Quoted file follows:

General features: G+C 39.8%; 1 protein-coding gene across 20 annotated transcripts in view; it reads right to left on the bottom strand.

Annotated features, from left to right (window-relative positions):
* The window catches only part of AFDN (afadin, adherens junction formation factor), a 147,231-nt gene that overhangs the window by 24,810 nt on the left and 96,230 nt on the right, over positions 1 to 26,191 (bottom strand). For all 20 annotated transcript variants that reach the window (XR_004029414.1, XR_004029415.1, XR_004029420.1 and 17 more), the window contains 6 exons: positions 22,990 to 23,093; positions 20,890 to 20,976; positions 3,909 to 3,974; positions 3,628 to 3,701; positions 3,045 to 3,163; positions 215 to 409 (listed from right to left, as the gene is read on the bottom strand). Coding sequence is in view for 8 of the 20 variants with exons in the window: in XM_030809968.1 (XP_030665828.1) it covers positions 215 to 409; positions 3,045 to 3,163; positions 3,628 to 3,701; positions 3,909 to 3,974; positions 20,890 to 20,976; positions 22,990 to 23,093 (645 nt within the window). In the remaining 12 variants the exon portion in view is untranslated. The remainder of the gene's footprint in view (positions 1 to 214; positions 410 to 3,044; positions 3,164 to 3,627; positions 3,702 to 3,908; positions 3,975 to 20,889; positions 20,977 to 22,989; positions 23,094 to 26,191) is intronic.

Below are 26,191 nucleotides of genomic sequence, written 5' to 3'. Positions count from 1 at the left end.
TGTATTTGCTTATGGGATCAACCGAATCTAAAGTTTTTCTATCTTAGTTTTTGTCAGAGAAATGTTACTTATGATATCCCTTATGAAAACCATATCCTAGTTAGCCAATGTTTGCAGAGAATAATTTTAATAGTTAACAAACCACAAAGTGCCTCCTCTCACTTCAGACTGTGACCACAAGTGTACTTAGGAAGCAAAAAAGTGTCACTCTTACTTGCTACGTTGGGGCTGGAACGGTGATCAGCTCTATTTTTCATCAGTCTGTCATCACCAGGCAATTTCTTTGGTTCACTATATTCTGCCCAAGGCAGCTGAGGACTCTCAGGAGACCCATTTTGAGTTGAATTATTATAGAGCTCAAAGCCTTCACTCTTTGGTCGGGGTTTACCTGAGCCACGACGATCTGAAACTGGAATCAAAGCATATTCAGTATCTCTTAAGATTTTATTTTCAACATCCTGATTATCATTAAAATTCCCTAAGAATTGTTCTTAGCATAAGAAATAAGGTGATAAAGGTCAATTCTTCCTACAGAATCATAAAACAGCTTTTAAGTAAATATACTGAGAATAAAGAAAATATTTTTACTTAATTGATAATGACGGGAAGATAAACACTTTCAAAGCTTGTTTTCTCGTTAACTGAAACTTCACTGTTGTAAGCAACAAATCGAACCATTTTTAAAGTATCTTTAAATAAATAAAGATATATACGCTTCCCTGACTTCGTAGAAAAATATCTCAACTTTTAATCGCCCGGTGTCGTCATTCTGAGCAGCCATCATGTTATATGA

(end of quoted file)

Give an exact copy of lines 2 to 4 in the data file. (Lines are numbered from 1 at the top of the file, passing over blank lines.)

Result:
Annotated features, from left to right (window-relative positions):
* The window catches only part of AFDN (afadin, adherens junction formation factor), a 147,231-nt gene that overhangs the window by 24,810 nt on the left and 96,230 nt on the right, over positions 1 to 26,191 (bottom strand). For all 20 annotated transcript variants that reach the window (XR_004029414.1, XR_004029415.1, XR_004029420.1 and 17 more), the window contains 6 exons: positions 22,990 to 23,093; positions 20,890 to 20,976; positions 3,909 to 3,974; positions 3,628 to 3,701; positions 3,045 to 3,163; positions 215 to 409 (listed from right to left, as the gene is read on the bottom strand). Coding sequence is in view for 8 of the 20 variants with exons in the window: in XM_030809968.1 (XP_030665828.1) it covers positions 215 to 409; positions 3,045 to 3,163; positions 3,628 to 3,701; positions 3,909 to 3,974; positions 20,890 to 20,976; positions 22,990 to 23,093 (645 nt within the window). In the remaining 12 variants the exon portion in view is untranslated. The remainder of the gene's footprint in view (positions 1 to 214; positions 410 to 3,044; positions 3,164 to 3,627; positions 3,702 to 3,908; positions 3,975 to 20,889; positions 20,977 to 22,989; positions 23,094 to 26,191) is intronic.

Below are 26,191 nucleotides of genomic sequence, written 5' to 3'. Positions count from 1 at the left end.